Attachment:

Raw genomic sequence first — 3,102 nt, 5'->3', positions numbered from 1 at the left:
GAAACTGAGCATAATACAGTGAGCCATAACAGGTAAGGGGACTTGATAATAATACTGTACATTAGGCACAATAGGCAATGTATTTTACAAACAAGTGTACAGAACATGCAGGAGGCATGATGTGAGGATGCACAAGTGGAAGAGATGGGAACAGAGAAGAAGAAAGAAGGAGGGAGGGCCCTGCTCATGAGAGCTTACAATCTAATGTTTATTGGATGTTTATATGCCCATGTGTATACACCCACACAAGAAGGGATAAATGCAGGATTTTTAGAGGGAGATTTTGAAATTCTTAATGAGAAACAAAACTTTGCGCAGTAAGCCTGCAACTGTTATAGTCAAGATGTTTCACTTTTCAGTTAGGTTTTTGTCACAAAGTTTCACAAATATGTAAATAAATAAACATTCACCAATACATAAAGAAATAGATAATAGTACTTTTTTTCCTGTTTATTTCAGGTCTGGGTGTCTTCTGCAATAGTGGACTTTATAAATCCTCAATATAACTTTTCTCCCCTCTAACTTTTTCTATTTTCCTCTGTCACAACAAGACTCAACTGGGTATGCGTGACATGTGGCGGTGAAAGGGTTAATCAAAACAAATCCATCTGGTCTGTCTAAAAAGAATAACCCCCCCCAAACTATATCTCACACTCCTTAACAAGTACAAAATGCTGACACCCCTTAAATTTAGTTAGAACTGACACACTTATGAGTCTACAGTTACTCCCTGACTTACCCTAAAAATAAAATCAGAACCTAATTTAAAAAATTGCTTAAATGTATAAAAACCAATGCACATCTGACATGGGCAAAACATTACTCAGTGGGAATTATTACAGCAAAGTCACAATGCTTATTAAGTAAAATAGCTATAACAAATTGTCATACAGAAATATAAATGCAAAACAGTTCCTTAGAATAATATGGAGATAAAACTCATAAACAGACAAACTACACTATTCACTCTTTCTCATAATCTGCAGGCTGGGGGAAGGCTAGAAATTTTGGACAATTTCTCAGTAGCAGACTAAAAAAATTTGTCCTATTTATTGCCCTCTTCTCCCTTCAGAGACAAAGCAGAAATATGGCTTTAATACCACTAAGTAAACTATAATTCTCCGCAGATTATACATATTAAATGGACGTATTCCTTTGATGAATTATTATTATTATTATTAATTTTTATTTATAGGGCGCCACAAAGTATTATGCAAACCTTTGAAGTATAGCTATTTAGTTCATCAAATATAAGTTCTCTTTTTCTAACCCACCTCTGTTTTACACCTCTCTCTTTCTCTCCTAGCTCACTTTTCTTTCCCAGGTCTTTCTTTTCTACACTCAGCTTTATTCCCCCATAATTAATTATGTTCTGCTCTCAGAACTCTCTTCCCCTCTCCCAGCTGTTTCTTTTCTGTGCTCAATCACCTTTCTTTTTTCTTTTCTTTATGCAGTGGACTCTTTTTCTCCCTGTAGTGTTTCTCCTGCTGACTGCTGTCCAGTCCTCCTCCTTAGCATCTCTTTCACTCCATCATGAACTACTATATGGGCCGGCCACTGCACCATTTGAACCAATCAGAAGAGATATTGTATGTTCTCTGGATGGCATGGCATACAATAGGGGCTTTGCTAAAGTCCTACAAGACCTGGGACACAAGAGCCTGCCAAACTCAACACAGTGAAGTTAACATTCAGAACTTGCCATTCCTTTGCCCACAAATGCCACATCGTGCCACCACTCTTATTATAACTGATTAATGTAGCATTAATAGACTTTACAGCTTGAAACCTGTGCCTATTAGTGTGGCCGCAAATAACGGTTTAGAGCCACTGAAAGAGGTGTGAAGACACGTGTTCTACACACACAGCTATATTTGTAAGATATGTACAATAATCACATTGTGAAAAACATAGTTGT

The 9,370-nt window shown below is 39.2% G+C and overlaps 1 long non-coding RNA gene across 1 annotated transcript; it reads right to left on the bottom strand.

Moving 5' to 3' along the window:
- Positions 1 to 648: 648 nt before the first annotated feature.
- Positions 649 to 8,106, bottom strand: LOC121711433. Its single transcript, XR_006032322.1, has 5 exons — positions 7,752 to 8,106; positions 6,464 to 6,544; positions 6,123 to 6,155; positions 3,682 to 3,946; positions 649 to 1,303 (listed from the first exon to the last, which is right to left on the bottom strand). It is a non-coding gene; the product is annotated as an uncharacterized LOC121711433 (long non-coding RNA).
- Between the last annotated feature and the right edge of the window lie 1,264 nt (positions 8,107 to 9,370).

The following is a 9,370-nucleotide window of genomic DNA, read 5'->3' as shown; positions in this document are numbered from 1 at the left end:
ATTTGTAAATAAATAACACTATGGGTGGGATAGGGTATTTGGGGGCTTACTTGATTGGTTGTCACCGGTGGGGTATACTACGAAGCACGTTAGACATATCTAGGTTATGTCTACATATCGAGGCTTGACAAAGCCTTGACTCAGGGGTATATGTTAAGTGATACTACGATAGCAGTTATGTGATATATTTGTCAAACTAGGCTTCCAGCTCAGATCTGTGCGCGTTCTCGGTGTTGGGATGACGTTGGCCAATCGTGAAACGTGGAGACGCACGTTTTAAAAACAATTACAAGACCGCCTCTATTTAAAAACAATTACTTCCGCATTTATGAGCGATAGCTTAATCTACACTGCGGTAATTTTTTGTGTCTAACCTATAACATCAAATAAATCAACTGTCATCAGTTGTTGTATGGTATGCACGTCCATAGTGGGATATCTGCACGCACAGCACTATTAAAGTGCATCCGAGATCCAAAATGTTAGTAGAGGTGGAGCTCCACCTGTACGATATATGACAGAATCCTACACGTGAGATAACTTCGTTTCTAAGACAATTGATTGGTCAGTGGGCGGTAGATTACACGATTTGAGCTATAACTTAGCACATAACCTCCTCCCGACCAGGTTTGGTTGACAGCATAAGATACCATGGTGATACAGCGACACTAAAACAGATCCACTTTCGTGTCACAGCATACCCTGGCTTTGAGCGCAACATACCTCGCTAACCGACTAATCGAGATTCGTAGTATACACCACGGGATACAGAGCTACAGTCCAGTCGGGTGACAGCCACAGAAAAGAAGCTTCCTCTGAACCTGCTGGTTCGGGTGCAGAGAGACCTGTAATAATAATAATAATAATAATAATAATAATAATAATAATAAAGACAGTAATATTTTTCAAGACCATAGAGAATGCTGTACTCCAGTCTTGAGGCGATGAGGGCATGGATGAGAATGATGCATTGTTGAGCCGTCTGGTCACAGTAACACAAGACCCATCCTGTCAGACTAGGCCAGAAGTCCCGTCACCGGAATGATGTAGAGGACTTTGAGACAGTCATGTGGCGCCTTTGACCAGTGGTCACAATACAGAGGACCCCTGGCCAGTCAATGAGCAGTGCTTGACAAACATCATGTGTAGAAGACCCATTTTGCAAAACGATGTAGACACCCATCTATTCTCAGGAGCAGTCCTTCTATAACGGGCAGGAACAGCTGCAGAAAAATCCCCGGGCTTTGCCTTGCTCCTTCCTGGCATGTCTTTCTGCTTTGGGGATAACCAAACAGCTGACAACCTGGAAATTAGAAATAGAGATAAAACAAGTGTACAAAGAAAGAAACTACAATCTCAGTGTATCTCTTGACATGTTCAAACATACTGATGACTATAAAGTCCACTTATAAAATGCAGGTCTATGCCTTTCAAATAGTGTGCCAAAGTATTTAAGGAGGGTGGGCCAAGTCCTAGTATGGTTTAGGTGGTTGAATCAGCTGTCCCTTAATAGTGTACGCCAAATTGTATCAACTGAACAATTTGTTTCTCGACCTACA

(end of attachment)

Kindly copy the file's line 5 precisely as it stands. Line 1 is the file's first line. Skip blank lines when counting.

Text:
- Positions 1 to 648: 648 nt before the first annotated feature.